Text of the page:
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Automated CAR-T Manufacturing Moves toward the Marketplace

A French company is seeking to solve one of the biggest challenges in the emerging cell therapy industry by commercializing an automated system for manufacturing CAR-T at scale.

CellQuest, who has recently shared their technology with early-access users, believes their mini-factory can help contract manufacturers reduce costs while scaling-out CAR-T therapies.

“Producing CAR-T cells at scale is one of the challenges to manufacturing these life-changing therapies,” says Dominique Yon, head of business development at CellQuest, in an exclusive interview with GEN.

“The industry is still in its infancy, but we’re expecting demand to increase in the years to come.”

Current CAR-T therapies typically cost from $500,000 to £1,000,000 to treat a single patient, with the production of these patient-tailored medicines, making it a significant factor.

CellQuest claims they’ve developed an automated system that can manufacture 6,000 CAR-T doses a year in less than 300 square feet of space. The company says this is 30 times the throughput of typical production today, and at a much lower cost.

According to Yon and CellQuest CEO, Guillaume Wallart, CellQuest’s technology consists of a unit about the size of a fridge, which can take up to 15 trays that work like mini production units.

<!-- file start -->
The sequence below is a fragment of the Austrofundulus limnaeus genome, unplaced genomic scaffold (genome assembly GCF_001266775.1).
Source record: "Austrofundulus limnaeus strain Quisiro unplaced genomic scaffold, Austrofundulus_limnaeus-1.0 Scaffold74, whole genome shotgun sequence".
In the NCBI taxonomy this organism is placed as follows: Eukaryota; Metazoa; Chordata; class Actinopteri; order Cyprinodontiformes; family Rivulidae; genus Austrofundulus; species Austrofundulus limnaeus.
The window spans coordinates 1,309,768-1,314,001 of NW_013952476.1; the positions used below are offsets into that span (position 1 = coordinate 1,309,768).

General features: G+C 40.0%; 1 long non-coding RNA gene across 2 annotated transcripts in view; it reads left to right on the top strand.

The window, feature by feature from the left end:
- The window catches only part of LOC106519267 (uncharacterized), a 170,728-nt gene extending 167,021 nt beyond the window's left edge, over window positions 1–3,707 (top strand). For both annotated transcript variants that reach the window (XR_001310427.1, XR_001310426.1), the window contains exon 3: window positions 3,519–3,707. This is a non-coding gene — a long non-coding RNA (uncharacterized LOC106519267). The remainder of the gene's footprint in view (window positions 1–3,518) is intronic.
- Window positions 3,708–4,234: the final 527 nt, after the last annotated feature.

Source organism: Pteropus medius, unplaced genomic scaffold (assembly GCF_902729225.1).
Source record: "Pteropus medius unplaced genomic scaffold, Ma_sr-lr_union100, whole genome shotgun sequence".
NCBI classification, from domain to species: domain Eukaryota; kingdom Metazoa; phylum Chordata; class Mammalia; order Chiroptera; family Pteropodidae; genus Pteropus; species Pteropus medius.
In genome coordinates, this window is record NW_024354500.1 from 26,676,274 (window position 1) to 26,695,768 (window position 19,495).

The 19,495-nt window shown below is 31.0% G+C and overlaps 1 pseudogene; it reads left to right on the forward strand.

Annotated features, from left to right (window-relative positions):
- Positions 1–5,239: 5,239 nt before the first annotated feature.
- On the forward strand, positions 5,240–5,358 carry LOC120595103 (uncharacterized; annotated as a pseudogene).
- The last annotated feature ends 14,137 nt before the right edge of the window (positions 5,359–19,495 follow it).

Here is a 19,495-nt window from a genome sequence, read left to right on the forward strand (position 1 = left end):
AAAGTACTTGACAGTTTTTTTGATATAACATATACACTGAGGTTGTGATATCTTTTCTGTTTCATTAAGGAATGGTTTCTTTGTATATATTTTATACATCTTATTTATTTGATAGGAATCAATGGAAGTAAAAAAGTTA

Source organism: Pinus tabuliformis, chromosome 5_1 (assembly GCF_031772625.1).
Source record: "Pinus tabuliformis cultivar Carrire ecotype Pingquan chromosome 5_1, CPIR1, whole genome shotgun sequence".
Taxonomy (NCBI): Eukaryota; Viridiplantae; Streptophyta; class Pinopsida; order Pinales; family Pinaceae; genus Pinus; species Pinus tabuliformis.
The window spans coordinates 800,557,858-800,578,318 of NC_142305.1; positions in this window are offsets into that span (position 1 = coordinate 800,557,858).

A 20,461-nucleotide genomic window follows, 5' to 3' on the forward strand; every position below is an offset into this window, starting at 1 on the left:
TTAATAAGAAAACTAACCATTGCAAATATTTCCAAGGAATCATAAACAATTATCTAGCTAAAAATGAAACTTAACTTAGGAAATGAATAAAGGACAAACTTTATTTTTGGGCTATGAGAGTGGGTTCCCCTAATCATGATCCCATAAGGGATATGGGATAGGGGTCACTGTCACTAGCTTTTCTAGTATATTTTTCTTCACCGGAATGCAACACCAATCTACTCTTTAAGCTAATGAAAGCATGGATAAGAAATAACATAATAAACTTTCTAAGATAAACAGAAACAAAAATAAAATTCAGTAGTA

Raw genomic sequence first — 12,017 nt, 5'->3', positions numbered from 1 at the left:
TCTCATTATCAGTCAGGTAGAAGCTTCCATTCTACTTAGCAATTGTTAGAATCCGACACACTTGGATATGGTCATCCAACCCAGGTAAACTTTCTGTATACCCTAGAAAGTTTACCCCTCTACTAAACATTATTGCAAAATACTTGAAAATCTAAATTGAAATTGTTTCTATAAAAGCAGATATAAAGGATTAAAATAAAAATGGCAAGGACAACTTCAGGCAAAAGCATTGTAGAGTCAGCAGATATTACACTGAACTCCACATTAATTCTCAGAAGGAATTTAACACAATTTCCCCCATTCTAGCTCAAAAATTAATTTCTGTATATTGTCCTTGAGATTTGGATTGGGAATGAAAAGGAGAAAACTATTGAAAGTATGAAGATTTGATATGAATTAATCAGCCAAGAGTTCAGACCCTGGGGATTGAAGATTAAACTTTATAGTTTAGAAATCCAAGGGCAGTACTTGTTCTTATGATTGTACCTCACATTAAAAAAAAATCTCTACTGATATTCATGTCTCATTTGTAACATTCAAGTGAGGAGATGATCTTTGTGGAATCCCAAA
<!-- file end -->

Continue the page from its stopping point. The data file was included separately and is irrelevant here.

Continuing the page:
Each tray contains a single patient dose and has a pouch with compartments where all critical CAR-T production steps, including cell sorting, selection, transduction, and expansion can take place.

The entire process is automated and delivered via a metal structure with clamps that can, for example, open and close compartments within the pouch or agitate the cells during culture.

The pouch is connected, sterilely, to four cartridges containing pre-filled and pre-dosed ingredients for the manufacturing process, such as microbeads for cell selection.

The sterile connection takes place automatically within a minute, they explain, at high temperatures inside another small machine. The pouch and cartridges, they added, are RFID labeled for traceability between the first and second units.

According to Yon, the company has gone for well-established technologies in developing their micro-factory, which, they claim, makes them unique in this emerging area.

“We went for technologies that are simple, compact, tried-and-tested, and nothing that hasn’t been used in the past,” he tells GEN.

“We’re the only company [among our competitors in this emerging area] that has a cartridge to minimize risk and optimize the process—so, in that sense, we’re scalable, safe, and robust.”

The pouch, he adds, is made of a standard medical material. It’s also transparent, allowing two traditional microscopes to monitor the process and do a cell count.

“It can tell you the speed of expansion,” he says. “And, by the second day, we already know when we’ll reach the [desired] dose.”

The company is also working on a fill-and-finish machine and hopes to have a prototype ready by the end of the year.




This article was originally published by a www.genengnews.com . Read the Original article here. .

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